I am replying to this matter on behalf of the Minister of State at the Department of Education and Skills. The reply is substantial. This is a complicated and emotive issue. I will convey the Deputy's pleadings to the Minister. If I do not complete my contribution within five minutes, we may take it that it will be read into the Official Report.
I thank Deputy Creed for giving me the opportunity to respond on behalf of the Minister of State, Deputy Cannon. Before I address the issue of the changes to the primary school transport scheme, I would like to give Members of the House an outline of the extent of the school transport service. The Deputy has attempted to do this and it is quite complicated. School transport is a very significant operation managed by Bus Éireann on behalf of the Department and covering over 82 million km annually. Some 123,000 children, including more than 8,000 children with special needs, are transported in approximately 4,000 vehicles on a daily basis to primary and post-primary schools throughout the country. Children eligible for transport may use scheduled public transport services including the DART and LUAS although I assume that is rare in Deputy Creed's constituency.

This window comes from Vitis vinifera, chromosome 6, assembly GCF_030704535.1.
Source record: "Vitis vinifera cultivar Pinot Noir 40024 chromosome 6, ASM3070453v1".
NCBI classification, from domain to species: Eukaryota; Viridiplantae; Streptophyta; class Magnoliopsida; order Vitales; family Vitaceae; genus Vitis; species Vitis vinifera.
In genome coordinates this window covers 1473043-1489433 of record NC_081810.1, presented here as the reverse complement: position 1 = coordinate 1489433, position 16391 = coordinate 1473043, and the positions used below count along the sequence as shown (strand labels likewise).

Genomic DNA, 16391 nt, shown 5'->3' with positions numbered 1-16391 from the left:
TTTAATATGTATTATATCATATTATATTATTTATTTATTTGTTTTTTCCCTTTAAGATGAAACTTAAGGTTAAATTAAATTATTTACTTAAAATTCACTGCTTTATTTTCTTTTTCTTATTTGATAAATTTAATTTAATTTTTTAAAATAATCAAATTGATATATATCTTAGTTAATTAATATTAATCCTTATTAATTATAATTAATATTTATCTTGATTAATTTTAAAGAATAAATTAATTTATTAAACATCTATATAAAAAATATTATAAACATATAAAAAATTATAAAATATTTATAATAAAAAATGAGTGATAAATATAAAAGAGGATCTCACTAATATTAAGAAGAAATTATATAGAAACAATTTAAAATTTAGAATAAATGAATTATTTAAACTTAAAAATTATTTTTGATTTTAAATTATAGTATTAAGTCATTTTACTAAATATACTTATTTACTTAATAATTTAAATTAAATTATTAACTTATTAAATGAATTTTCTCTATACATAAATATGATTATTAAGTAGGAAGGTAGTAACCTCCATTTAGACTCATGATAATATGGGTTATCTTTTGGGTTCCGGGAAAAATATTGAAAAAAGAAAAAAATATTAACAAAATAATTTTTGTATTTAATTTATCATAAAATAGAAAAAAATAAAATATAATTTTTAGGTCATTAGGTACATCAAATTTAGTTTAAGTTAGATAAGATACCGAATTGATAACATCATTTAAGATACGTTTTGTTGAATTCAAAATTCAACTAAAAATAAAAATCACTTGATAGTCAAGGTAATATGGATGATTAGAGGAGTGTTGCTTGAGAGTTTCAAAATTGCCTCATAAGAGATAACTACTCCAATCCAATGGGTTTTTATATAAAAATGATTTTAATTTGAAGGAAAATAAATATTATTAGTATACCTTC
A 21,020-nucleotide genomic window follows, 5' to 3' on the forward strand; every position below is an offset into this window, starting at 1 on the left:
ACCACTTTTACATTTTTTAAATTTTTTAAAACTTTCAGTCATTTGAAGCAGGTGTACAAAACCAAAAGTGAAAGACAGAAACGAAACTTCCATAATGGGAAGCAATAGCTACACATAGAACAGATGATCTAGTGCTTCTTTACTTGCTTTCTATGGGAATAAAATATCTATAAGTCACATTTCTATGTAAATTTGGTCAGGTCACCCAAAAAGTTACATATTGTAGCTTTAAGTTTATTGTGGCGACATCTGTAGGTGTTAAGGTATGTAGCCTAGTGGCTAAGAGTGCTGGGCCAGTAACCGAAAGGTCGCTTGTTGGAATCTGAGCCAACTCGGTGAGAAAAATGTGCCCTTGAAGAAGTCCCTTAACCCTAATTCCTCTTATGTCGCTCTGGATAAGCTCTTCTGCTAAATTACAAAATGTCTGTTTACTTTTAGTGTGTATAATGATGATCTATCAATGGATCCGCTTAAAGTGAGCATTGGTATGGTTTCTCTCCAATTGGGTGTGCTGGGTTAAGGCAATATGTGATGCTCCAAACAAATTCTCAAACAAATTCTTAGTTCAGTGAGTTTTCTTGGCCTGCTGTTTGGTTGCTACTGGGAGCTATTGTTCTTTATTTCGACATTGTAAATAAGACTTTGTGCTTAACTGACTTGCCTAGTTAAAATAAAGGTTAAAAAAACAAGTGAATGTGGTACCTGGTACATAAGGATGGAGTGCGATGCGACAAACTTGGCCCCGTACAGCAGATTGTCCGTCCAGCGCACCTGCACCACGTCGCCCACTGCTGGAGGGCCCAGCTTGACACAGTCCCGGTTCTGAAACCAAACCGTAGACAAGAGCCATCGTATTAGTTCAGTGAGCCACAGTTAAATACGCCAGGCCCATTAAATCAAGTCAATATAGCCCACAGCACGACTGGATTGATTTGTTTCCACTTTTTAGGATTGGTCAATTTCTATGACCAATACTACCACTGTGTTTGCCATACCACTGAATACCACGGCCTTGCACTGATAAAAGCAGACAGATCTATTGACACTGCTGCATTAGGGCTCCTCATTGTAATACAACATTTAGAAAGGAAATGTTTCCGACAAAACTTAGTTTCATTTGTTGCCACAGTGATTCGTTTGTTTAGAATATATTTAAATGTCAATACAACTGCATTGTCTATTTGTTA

A number of changes to the school transport scheme were announced in Budget 2011 by the former Minister for Finance, Deputy Brian Lenihan and the former Minister for Education and Skills, Mary Coughlan. The changes regarding the primary school transport scheme derive from recommendations in the recently published value for money report of the scheme and relate to the introduction of charges, changes to the closed school rule, changes to the minimum numbers required to establish or maintain a service and new arrangements to be put in place with Bus Éireann on a phased basis for the operation of the scheme. I will give a brief outline of the changes.